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USA will defeat Germany 2-1 and here’s why

Germany's Thomas Mueller takes shot during group G World Cup soccer match between Germany GhanArenCastelao FortalezBrazil Saturday June 21 2014.

Germany's Thomas Mueller takes a shot during the group G World Cup soccer match between Germany and Ghana at the Arena Castelao in Fortaleza, Brazil, Saturday, June 21, 2014. (AP Photo/Frank Augstein)

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Updated: June 26, 2014 10:56AM



Heading into the last group game Thursday against Germany, what is the mentality of the U.S. team coming off the heartbreaking 2-2 draw Sunday against Portugal?

The way the game ended amid the brutally humid conditions in Manaus, Brazil, makes the question valid, but if it plays any part, it’ll be minor.

At this level, most guys are able to compartmentalize the emotions after those types of results. The U.S. players’ mental fortitude has been built up because of the careers they’ve had, and one game they played four days ago will not tear that down.

But with the energy expended in the rain forest, expect U.S. coach Jürgen Klinsmann to make a few changes to ensure that his squad is fresh against Germany.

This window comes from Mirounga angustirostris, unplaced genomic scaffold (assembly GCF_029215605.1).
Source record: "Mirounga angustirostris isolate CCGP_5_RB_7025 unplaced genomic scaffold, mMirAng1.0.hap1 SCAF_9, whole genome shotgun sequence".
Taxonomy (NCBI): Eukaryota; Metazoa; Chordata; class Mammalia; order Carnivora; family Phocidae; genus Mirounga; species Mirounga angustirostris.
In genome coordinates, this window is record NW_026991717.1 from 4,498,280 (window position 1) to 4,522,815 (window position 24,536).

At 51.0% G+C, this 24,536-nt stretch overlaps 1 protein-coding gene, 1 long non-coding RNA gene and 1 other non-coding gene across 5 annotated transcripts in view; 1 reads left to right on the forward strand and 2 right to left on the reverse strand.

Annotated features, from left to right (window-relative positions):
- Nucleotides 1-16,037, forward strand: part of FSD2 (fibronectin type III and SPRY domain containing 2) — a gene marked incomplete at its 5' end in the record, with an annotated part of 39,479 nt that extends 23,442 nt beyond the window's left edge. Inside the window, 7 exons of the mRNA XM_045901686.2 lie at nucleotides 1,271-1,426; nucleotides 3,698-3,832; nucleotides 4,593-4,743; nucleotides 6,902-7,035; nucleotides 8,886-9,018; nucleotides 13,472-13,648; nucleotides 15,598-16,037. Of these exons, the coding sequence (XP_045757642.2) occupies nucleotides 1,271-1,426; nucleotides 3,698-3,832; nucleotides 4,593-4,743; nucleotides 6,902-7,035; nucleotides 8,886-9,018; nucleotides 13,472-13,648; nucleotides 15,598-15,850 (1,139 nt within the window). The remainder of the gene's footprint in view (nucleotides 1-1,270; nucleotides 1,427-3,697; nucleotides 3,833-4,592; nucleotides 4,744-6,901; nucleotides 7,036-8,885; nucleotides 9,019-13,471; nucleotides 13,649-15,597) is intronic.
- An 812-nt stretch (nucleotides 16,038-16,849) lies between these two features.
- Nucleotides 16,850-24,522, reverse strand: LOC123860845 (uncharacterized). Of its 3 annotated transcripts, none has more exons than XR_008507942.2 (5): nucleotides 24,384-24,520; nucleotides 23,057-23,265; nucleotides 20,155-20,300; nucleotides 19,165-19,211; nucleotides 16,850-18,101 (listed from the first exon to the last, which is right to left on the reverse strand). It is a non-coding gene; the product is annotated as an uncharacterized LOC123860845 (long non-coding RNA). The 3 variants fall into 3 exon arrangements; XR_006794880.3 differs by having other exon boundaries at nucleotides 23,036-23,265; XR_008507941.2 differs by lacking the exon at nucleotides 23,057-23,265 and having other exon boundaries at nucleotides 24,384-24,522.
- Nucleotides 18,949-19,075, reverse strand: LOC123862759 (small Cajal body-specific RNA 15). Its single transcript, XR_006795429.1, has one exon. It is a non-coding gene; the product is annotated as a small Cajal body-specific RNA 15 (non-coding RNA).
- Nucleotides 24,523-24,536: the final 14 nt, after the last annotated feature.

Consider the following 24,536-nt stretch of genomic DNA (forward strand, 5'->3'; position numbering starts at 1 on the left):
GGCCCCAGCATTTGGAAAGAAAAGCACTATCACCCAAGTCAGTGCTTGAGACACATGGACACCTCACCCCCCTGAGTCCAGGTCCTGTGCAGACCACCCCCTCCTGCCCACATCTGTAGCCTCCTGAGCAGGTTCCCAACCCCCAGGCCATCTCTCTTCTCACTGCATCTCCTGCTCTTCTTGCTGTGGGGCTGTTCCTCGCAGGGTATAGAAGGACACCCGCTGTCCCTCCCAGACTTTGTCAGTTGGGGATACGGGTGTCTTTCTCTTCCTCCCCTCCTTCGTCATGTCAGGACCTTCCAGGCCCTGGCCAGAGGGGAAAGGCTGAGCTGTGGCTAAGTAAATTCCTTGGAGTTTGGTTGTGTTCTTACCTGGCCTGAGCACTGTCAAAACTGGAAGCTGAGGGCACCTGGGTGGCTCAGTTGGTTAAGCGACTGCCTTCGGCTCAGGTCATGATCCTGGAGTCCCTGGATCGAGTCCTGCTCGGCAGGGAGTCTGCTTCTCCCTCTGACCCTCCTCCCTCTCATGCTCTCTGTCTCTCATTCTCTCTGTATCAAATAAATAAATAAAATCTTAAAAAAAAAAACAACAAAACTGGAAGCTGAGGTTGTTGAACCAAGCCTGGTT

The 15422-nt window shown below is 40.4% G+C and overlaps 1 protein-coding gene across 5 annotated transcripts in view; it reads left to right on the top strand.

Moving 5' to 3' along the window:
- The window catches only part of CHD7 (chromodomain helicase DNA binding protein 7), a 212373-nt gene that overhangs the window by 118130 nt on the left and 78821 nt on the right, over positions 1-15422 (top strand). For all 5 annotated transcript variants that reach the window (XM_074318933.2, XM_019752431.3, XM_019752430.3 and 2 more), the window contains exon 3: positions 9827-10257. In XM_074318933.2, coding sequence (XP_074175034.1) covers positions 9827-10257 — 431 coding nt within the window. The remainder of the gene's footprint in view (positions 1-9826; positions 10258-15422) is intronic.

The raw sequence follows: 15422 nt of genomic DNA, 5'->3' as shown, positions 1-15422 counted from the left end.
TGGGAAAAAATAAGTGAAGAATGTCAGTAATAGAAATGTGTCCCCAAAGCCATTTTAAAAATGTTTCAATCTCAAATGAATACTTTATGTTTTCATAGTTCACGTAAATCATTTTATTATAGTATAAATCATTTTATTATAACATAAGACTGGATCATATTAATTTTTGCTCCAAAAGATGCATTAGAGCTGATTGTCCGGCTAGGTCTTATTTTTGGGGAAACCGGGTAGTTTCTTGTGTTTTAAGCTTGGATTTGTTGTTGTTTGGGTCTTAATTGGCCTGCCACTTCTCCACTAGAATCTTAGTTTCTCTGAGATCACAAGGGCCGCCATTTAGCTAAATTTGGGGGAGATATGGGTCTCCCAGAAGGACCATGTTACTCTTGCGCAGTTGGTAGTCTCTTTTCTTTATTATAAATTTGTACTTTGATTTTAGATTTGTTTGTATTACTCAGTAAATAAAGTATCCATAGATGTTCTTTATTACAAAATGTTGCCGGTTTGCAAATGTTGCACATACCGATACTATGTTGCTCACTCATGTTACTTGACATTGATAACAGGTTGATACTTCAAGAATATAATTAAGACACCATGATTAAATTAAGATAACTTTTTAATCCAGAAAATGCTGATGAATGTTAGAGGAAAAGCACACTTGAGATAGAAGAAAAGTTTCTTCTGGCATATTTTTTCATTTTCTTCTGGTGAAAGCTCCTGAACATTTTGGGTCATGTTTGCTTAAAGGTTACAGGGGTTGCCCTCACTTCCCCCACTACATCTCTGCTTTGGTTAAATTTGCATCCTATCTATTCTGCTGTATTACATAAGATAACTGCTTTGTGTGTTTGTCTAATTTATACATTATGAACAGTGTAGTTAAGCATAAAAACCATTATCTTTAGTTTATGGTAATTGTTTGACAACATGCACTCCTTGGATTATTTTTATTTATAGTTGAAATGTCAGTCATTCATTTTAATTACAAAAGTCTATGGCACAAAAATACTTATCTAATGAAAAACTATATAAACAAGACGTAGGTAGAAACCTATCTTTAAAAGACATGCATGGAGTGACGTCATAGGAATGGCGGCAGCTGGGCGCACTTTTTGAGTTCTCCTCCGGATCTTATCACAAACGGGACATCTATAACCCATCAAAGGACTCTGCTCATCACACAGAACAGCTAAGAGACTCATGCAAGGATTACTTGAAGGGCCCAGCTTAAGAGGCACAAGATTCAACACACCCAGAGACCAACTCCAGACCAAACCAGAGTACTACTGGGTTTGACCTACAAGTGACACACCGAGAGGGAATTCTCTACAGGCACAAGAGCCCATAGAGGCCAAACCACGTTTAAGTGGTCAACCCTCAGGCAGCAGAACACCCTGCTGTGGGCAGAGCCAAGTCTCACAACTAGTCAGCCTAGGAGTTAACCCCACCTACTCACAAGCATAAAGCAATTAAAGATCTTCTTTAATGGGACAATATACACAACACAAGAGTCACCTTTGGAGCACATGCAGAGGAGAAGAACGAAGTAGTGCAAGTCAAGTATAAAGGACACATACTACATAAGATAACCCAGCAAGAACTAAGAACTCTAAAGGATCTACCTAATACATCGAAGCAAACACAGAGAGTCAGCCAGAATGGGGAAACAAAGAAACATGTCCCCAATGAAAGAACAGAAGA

Right back Fabian Johnson has logged a lot of mileage the first two games, and his understudy, DeAndre Yedlin, got his first taste of World Cup action against Portugal. That experience could be important if Klinsmann decides to give Johnson a rest.

Because of the work Michael Bradley and Jermaine Jones have put in at midfield, you could see either player playing a smaller part. If that happens, expect Clint Dempsey to drop back into a more creative attacking role and be replaced up top by Aron Johannsson or Chris Wondolowski.

American eyes should be on Thomas Müller, who already has a hat trick in this World Cup, as well as Germany’s creative force, Mesut Özil. Though he doesn’t start anymore, Miroslav Klose lives to score in the World Cup and will be a threat off the bench late.

While a draw would see both teams through, any talk of collusion is nonsense. Klinsmann coached a number of the players on the German team and had Jogi Löw on his national-team staff.

If you ask any coach or player around the world, when given the opportunity, there’s a desire to be better than the guy you’ve worked with.

It’ll be no different Thursday.

Having said that, I was a little skeptical, but I started believing a bit more during the prep matches, and the results back it up. I predict a 2-1 victory against Germany.

Brian Bliss is the technical director for the Fire. He played for the U.S. national team in the 1990 World Cup and for the German club Carl Zeiss Jena from 1992 to 1996. He also serves as an assistant coach for the U.S. under-20 national team.



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